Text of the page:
star, he might govern his course by the compass: that Passy, September 22, 1782. it was by the power of this general magnetism this P-I return the papers with some corrections. I globe became a particular magnet. In soft or hot iron did not find coal mines under the calcareous rock in the fluid of magnetism is naturally diffused equally; Derbyshire. I only remarked, that at the lowest part when within the influence of a magnet, it is drawn to of that rocky mountain which was in sight, there were one end of the iron, made denser there and rarer at oyster shells mixed with the stone; and part of the the other. While the iron continues soft and hot, it high country of Derby being probably as much above is only a temporary magnet; if it cools or grows hard the level of the sea as the coal mines of Whitehaven in that situation, it becomes a permanent one, the magwere below, it seemed a proof that there had been a netic fluid not easily resuming its equilibrium. Per. great overturning in the surface of that island, some haps it may be owing to the permanent magnetism of part of it having been depressed under the sea, and this globe, which it had not at first, that its axis is at ther parts, which had been under it, being raised present kept parallel to itself, and not liable to the above it. Such changes in the superficial parts of the changes it formerly suffered, which occasioned the globe seemed to me unlikely to happen, if the earth rupture of its shell, the submersions and emersions of were solid at the centre. I therefore imagined that its lands, and the confusion of its seasons. The present the internal parts might be a fluid more dense, and of polar and equatorial diameters differing from each greater specific gravity, than any of the solids we are other near ten leagues, it is easy to conceive, in case acquainted with, which therefore might swim in or some power should shift the axis gradually, and place upon that fluid. Thus, the surface of the globe would it in the present equator, and make the new equator be a shell, capable of being broken and disordered by pass through the present poles, what a sinking of waters the violent movements of the fluid on which it rested. would happen in the present equatorial regions, and And as air has been compressed by art so as to be what a rising in the present polar regions; so that vast twice as dense as water-in which case, if such air and tracts would be discovered that now are under water, water could be contained in a strong glass vessel, the and others covered that now are dry, the water rising air would be seen to take the lowest place, and the and sinking in the different extremes near five leagues ! water to float above and upon it;-and, as we know not Such an operation as this possibly occasioned much of Fet the degree of density to which air may be com- Europe—and, among the rest, of this mountain of pressed-and M. Amontons calculated, that its density Passy, on which I live, and which is composed of limeincreasing as it approached the centre in the same stone, rock and sea shells to be abandoned by the sea, proportion as above the surface, it would, at the depth and to change its ancient climate, which seems to have of leagues, be heavier than gold-possibly the dense been a hot one. The globe being now become a perfect fuid occupying the internal parts of the globe might magnet, we are perhaps safe from any future change be air compressed. And as the force of expansion in of its axis. But we are still subject to the accidents dense air, when heated, is in proportion to its density, on the surface, which are occasioned by a wave in the this central air might afford another agent to move internal, ponderous fluid: and such a wave is produced the surface, as well as be of use in keeping alive the by the sudden violent explosion you mention, happencentral fires; though, as you observe, the sudden rare- ing from the junction of water and fire under the earth, iaction of water, coming into contact with those fires, which not only lifts the incumbent earth that is over may be an agent sufficiently strong for that purpose, the explosion, but, impressing with the same force the when acting between the incumbent earth and the fluid fluid under it, creates a wave that may run a thousand on which it rests.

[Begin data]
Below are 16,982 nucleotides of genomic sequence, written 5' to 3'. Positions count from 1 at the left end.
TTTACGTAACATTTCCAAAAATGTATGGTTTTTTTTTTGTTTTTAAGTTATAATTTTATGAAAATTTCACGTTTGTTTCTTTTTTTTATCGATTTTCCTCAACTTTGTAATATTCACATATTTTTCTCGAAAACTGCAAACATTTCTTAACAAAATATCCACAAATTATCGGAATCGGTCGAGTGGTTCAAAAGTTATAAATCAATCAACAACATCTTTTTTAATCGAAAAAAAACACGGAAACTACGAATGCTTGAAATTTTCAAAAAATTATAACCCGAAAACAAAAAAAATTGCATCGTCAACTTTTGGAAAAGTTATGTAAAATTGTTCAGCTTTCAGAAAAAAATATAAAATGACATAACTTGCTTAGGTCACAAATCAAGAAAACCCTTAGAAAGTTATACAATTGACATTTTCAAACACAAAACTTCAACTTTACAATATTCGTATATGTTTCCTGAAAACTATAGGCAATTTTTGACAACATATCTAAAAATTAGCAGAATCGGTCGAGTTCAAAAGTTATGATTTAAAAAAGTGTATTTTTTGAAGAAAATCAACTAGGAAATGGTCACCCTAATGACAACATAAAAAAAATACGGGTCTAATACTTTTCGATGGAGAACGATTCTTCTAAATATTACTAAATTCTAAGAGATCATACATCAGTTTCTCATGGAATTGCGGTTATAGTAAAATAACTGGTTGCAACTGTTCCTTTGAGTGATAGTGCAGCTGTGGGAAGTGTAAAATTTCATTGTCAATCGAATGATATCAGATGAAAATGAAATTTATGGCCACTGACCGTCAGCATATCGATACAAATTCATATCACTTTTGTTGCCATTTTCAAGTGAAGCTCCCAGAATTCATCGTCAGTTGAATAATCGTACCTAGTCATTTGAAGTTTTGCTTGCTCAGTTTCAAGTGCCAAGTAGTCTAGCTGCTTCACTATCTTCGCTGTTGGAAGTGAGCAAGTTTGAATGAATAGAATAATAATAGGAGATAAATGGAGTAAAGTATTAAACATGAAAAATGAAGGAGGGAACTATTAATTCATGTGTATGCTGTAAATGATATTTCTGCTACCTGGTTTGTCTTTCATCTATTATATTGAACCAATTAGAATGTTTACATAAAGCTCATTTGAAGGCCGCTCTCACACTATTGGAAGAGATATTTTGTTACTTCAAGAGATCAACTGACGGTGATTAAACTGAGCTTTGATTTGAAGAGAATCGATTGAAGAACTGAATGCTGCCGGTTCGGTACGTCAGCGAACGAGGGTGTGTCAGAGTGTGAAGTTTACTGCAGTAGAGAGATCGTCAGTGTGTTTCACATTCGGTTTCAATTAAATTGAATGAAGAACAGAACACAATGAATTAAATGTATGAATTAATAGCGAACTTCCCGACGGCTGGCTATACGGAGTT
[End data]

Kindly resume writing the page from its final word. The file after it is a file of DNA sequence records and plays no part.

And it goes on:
leagues, lifting, and thereby shaking successively, all If one might indulge imagination in supposing how the countries under which it passes. I know not whesuch a globe was formed, should conceive, that all ther I have expressed myself so clearly, as not to get the elements in separate particles, being originally out of your sight in these reveries. If they occasion mixed in confusion, and occupying a great space, they any new inquiries, and produce a better hypothesis, would (as soon as the Almighty fiat ordained gravity, they will not be quite useless. You see I have given or the mutual attraction of certain parts, and the mu- a loose to imagination, but I approve much more your tual repulsion of other parts, to exist) all move towards their common centre; that the air—being a fluid whose preceding paper, accounts for the alterations which have taken